Editor’s note: This excerpt is taken from Karen Swallow Prior’s chapter, “Why I Am an Evangelical.”
I came to Christian faith at a very young age and never wavered in my faith or in my trust in Jesus as my Savior. Sadly, the message from my evangelical tradition was that while trusting in Jesus ensured I would go to heaven instead of hell, but there didn’t seem to be much else to it —other than avoiding sin in order to get more jewels in my heavenly crown—and, of course, telling as many other people as I could about Jesus so they could go to heaven and wear a jeweled crown.
But a more mature, robust evangelicalism eventually taught me how to think and love like a Christian. Evangelical writers and thinkers helped me face, understand, and challenge the movement’s tendency toward anti-intellectualism and its undervaluation of beauty. Evangelicalism eventually taught me that “being saved” was not just about the afterlife but also the abundant life, not just for me as an individual but for all of humankind.
And so evangelicalism created an activist spirit within me, molding and refining a passion to do right politically, socially, personally. The evangelical leaders of the later 20th century taught and led me in my efforts to promote human life at every stage. And the evangelicals of the 18th and 19th centuries inspired me to knit those efforts into a holistic pursuit of the flourishing of all human life and God’s creation.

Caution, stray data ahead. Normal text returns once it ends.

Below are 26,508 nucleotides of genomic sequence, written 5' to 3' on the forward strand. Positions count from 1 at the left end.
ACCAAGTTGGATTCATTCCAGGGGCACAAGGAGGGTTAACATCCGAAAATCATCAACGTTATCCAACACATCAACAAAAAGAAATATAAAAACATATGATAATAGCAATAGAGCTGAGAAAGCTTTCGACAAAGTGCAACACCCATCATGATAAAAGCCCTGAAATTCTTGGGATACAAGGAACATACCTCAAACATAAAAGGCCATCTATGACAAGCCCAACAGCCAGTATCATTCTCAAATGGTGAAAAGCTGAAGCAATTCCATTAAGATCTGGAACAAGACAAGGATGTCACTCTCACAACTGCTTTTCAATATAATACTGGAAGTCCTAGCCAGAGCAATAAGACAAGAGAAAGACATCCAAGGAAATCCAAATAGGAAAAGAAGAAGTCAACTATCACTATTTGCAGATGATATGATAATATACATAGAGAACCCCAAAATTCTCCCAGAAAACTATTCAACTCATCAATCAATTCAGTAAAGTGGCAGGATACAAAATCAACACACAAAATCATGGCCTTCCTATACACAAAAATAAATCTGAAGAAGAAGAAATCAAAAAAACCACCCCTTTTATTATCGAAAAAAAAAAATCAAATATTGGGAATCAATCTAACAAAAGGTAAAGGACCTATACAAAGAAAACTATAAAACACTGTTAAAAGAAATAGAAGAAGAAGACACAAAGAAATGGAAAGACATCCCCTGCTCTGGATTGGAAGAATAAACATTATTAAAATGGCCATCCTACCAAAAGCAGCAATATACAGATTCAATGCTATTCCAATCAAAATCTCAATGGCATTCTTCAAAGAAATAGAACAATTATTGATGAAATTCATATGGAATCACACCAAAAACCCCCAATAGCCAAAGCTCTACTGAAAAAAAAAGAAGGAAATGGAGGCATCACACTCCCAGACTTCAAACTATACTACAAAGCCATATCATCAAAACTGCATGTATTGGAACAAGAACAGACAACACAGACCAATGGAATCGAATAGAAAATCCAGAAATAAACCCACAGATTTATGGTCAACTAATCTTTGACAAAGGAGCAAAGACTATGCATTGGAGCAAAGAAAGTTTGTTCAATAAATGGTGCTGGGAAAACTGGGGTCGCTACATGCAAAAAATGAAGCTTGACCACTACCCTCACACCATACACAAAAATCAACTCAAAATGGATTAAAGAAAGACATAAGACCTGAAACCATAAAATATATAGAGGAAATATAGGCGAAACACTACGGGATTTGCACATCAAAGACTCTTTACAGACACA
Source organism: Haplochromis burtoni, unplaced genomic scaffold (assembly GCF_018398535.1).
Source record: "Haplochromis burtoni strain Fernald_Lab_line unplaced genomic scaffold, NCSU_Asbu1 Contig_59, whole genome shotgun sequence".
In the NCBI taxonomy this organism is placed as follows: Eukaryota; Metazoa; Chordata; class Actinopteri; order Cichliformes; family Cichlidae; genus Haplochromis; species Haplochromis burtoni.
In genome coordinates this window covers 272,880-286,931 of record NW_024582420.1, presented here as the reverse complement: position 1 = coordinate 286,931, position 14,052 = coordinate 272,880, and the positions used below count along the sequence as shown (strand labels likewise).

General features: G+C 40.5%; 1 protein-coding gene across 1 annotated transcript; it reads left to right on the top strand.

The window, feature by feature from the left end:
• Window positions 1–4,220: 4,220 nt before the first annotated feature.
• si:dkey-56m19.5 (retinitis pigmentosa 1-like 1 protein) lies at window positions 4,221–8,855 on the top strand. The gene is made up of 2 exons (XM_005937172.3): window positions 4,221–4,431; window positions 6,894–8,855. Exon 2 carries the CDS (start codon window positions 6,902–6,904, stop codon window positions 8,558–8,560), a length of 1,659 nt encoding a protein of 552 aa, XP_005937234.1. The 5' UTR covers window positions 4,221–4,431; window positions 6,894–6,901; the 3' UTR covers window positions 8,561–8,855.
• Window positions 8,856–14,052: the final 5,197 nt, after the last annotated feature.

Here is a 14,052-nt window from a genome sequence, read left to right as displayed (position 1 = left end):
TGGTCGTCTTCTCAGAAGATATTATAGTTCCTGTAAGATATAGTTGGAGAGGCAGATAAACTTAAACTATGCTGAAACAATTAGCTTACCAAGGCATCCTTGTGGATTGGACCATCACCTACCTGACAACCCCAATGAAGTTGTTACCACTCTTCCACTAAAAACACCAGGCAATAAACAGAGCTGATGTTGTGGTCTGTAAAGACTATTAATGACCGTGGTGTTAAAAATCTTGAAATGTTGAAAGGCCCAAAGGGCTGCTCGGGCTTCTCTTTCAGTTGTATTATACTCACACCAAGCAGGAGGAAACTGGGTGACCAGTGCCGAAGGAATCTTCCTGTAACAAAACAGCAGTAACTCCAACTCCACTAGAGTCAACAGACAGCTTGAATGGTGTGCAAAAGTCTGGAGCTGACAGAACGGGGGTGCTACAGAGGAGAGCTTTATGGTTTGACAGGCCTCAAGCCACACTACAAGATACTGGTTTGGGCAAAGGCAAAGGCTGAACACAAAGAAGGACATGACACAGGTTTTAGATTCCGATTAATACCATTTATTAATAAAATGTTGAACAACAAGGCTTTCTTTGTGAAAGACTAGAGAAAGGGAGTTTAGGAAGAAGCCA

I find something powerfully humanizing about facing honestly the weaknesses of my tradition and working to overcome those weaknesses from within. Evangelicalism is far deeper, wider, and greater than its particular foibles born of particular times. Like all human works and movements, evangelicalism is far from perfect. In both its history and its present state, there is perhaps too much of the taint of entrepreneurialism, progressivism, and individualism. That some leading evangelicals supported slavery while others didn’t demonstrates that uniformity, unity, and infallibility are not characteristics of evangelicalism.
In times of disagreement and injustice, and especially when I have been maligned and attacked by a brother, I have wished for a pope to step in like a father to referee and set things right. Then I remember I have our Father, who will set all things right in his good time.
Soul freedom is hard. It exacts a great price. Instead of one human authority over all, we choose instead the individual conscience submitted to the Word and to the Holy Spirit, guided by a community of saints. But I believe this is exactly what the call of Christ is for each of us as we work out our salvation in fear and trembling. And, ultimately, that is why I am an evangelical.
Taken from Still Evangelical? Edited by Mark Labberton. Copyright © 2018. Used by permission of InterVarsity Press, P.O. Box 1400, Downers Grove, IL 60515.
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